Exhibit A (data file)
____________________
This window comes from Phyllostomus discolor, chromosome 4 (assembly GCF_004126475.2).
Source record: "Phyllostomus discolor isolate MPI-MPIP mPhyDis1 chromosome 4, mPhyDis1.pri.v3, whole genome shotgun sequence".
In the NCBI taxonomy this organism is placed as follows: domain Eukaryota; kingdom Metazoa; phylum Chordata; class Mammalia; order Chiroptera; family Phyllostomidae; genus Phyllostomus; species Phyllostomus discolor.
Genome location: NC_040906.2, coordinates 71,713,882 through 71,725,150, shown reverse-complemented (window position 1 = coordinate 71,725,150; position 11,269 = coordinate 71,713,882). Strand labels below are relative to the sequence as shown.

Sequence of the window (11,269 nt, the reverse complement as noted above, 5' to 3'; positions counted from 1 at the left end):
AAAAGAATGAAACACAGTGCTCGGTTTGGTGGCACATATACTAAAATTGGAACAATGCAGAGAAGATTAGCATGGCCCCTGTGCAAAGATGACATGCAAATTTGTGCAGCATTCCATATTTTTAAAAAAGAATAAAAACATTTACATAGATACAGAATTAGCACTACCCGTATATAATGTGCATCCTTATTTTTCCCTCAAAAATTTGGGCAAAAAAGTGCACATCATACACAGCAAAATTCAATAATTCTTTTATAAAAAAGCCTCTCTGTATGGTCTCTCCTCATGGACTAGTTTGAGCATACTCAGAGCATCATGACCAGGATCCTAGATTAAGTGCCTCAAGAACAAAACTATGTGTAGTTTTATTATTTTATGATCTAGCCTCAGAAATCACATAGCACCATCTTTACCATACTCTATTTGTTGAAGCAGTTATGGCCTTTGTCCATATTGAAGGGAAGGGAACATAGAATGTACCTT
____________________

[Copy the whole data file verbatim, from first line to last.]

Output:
This window comes from Phyllostomus discolor, chromosome 4 (assembly GCF_004126475.2).
Source record: "Phyllostomus discolor isolate MPI-MPIP mPhyDis1 chromosome 4, mPhyDis1.pri.v3, whole genome shotgun sequence".
In the NCBI taxonomy this organism is placed as follows: domain Eukaryota; kingdom Metazoa; phylum Chordata; class Mammalia; order Chiroptera; family Phyllostomidae; genus Phyllostomus; species Phyllostomus discolor.
Genome location: NC_040906.2, coordinates 71,713,882 through 71,725,150, shown reverse-complemented (window position 1 = coordinate 71,725,150; position 11,269 = coordinate 71,713,882). Strand labels below are relative to the sequence as shown.

Sequence of the window (11,269 nt, the reverse complement as noted above, 5' to 3'; positions counted from 1 at the left end):
AAAAGAATGAAACACAGTGCTCGGTTTGGTGGCACATATACTAAAATTGGAACAATGCAGAGAAGATTAGCATGGCCCCTGTGCAAAGATGACATGCAAATTTGTGCAGCATTCCATATTTTTAAAAAAGAATAAAAACATTTACATAGATACAGAATTAGCACTACCCGTATATAATGTGCATCCTTATTTTTCCCTCAAAAATTTGGGCAAAAAAGTGCACATCATACACAGCAAAATTCAATAATTCTTTTATAAAAAAGCCTCTCTGTATGGTCTCTCCTCATGGACTAGTTTGAGCATACTCAGAGCATCATGACCAGGATCCTAGATTAAGTGCCTCAAGAACAAAACTATGTGTAGTTTTATTATTTTATGATCTAGCCTCAGAAATCACATAGCACCATCTTTACCATACTCTATTTGTTGAAGCAGTTATGGCCTTTGTCCATATTGAAGGGAAGGGAACATAGAATGTACCTT